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Title: Towards improved predictions of growth and metabolism in the animal kingdom
Author: Lee, Laura
Awarding Body: University of Liverpool
Current Institution: University of Liverpool
Date of Award: 2021
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Metabolism is a fundamental process of life that fuels vital biological processes including growth. The rates of metabolism and growth often correlate with other biological and ecological traits, including body size, in distinct ways. Thus, understanding variation in the body mass-scaling of growth and metabolic rate is an important area of research when studying the ecology, evolution and life histories of organisms. The overall aim of this thesis is to improve predictions of animal growth and metabolic rates, and to explain variation in these processes. Many methods for estimating individual growth rates (rate of mass increase over time) impose invalid assumptions, such as isomorphic (shape-invariant) growth. This thesis proposes a new growth curve fitting framework that relaxes the assumption of isomorphy and can capture marked diversity of growth curves, including exponential and supraexponential body mass change. Furthermore, because growth is fuelled by metabolism, the mass-scaling exponent of growth (A) and the mass-scaling exponent of metabolic rate (b_R) are predicted to positively correlate. This was explored across pelagic invertebrate species and within two oligochaete species over ontogeny. No significant relationship between A and b_R was found, suggesting organisms may differ in their proportion of metabolised energy allocated to growth and to other processes, such as locomotion, over ontogeny. In addition, I explored the relationship between A and known predictors of b_R: (i) the mass-scaling of body surface area (b_A), which may capture changes in surface area-mediated resource uptake over ontogeny for integument breathing organisms, and (ii) ambient temperature, which often correlates with body size at maturity in ectotherms and may correlate with b_R by influencing the energetic demand of locomotion over ontogeny. No significant correlations between A and b_A, or between A and temperature, were found for pelagic invertebrate species or two oligochaete species, suggesting that the rates of growth and metabolism may differ in their response to different intrinsic and extrinsic factors. To improve current understanding of the variation in metabolic rate, I explored potential predictors of b_R for pelagic invertebrate species and two oligochaete species (b_A), and mammal species (ambient temperature and reproductive parity). Ambient temperature, but not reproductive parity, was shown to be a predictor of variation in basal metabolic rate responsible for curvature patterns across mammals. A significant correlation between b_R and b_A was found for an aquatic, but not a terrestrial oligochaete species or diverse species of pelagic invertebrates. A positive relationship between b_R and b_A suggests surface area-mediated changes in resource uptake over ontogeny may be shaping metabolic scaling relationships within an aquatic oligochaete. Overall, this research highlights the importance of considering both intrinsic (e.g. body shape and size) and extrinsic factors (e.g. ambient temperature) when exploring variation in the scaling of growth and metabolic rate. Ultimately, this perspective differs from previous approaches that focus on a single-cause mechanistic explanation or universal law; rather this thesis applies a multi-mechanistic approach by considering multiple correlates, theories and mechanisms to provide a more comprehensive understanding of the diversity in metabolic and growth scaling relationships.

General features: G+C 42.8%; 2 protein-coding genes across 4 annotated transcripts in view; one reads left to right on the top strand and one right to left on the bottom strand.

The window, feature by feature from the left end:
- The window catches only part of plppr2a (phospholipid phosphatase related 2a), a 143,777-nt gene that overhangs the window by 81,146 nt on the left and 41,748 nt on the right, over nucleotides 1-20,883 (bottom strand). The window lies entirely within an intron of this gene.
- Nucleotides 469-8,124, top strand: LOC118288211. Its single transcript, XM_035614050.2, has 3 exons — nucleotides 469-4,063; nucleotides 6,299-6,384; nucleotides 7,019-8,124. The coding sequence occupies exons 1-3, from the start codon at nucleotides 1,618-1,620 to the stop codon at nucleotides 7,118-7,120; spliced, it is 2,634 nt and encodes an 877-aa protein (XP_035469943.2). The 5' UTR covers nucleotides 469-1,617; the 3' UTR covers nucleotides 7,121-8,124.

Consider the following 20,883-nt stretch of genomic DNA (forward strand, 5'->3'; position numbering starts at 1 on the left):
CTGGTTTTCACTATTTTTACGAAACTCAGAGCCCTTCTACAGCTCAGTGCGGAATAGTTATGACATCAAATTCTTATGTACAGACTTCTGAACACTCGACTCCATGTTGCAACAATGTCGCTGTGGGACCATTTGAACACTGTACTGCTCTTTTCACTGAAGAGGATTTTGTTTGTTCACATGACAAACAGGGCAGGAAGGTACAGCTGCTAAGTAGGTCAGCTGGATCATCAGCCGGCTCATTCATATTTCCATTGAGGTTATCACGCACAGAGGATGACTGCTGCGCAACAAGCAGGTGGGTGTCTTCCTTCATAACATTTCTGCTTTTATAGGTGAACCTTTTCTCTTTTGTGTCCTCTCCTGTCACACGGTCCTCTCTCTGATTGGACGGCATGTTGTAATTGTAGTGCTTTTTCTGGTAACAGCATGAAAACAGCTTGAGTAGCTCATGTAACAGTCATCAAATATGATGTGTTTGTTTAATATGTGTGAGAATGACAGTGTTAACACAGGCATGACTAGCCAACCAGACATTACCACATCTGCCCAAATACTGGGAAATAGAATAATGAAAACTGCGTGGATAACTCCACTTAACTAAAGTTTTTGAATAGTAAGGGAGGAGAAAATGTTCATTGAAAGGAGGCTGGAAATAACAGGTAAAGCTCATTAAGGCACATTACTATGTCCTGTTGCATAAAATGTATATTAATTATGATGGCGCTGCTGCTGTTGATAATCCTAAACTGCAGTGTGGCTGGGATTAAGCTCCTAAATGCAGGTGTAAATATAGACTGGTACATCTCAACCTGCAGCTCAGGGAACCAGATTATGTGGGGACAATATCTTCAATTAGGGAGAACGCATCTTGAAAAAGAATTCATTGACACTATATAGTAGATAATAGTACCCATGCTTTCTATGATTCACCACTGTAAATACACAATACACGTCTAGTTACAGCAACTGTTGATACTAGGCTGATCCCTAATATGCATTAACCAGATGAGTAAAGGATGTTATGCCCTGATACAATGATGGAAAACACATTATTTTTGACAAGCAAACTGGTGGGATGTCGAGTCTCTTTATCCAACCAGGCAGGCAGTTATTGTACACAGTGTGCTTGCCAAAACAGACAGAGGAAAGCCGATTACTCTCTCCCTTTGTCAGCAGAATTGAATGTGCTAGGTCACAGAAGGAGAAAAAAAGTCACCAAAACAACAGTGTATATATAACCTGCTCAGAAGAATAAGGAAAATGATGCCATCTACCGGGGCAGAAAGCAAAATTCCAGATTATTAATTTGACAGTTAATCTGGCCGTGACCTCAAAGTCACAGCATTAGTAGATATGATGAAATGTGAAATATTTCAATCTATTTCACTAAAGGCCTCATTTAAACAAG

Supervisor: Not available Sponsor: Not available
Qualification Name: Thesis (Ph.D.) Qualification Level: Doctoral